Simply put, Skiena and Ward have developed an algorithmic method of ranking historical figures, just as Google ranks web pages. But while Google ranks web pages according to relevance to your search terms, Skiena and Ward rank people according to their historical significance, which they define as “the result of social and cultural forces acting on the mass of an individual’s achievement.” Their rankings account not only for what individuals have done, but also for how well others remember and value them for it.
Their method requires a massive amount of big data on historical reputation. This they found in the English-language Wikipedia, which has more than 840,000 pages devoted to individuals from all times and places, plus data extracted from the 15 million books Google has scanned. They analyzed this data to produce a single score for each person, using a formula that incorporates the number of links to each page, the number of page visits, the length of each entry and the frequency of edits to each page. Their algorithms differentiate between two kinds of historical reputation, what they call “gravitas” and “celebrity.” Finally, their method requires a means of correcting for the “decay” in historical reputation that comes with the passage of time; they developed an algorithm for that, too. By their reckoning, Jesus, Napoleon, Muhammad, William Shakespeare and Abraham Lincoln rank as the top five figures in world history. Their book ranks more than 1,000 individuals from all around the world, providing a new way to look at history.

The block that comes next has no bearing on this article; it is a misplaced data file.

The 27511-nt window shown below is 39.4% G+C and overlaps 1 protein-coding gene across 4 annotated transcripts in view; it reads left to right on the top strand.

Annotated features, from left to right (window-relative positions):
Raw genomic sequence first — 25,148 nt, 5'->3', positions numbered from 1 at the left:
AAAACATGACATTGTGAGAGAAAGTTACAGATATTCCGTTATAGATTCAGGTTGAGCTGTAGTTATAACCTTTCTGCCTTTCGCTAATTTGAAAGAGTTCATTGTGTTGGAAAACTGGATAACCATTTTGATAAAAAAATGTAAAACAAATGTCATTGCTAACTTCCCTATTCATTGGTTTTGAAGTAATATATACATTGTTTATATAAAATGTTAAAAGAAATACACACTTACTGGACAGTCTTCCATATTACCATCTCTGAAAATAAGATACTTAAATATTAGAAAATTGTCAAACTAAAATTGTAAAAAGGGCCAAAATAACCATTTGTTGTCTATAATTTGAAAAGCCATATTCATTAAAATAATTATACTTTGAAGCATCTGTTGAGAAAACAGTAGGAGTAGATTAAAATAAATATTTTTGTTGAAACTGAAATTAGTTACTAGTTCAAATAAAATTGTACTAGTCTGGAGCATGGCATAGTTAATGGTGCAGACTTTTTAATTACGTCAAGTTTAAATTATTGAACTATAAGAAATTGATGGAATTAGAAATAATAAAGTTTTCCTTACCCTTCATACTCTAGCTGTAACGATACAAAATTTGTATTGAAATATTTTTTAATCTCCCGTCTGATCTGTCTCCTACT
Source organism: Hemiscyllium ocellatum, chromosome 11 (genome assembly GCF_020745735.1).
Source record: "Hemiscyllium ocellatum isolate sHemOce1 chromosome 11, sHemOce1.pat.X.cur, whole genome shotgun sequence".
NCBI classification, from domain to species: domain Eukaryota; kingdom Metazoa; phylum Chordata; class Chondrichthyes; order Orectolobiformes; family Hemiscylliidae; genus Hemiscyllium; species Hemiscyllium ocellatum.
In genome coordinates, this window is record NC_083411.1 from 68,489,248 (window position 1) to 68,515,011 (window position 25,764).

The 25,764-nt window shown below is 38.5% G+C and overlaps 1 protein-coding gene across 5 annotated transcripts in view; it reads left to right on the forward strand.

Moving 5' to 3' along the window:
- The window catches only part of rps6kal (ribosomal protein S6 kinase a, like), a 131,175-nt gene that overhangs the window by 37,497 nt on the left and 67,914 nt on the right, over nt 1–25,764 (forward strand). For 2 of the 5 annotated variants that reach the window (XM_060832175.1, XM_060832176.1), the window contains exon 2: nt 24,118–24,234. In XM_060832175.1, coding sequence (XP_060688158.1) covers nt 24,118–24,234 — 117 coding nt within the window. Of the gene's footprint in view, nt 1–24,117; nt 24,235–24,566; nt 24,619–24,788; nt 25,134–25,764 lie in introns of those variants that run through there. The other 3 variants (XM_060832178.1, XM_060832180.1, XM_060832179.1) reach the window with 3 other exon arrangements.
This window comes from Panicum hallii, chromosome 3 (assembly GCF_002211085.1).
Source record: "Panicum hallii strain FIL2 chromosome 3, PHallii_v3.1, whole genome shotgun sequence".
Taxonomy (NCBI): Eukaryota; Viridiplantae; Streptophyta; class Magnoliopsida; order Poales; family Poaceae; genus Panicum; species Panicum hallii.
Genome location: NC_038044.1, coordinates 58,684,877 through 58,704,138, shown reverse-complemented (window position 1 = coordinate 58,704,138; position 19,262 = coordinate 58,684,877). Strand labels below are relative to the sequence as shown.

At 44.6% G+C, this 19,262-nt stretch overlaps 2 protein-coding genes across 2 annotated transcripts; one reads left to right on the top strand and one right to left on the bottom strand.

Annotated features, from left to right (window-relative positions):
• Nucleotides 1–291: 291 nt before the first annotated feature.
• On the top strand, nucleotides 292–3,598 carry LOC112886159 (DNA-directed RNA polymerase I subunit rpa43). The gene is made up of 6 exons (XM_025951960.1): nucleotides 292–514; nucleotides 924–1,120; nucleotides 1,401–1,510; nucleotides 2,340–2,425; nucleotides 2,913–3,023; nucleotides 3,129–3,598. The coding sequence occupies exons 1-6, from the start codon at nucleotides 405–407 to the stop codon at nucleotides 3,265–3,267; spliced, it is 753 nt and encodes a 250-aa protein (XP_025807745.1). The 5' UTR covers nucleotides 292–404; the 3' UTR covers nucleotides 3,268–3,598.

Skiena and Ward would be the first to acknowledge that their method has limitations. Their concept of significance has less to do with achievement than with an individual’s strength as an Internet meme—how vividly he or she remains in our collective memory. The English-language Wikipedia favors Americans over foreigners, men over women, white people over others and English speakers over everyone else. In their rankings of Americans only, past presidents occupy 39 of the first 100 spots, suggesting an ex-officio bias.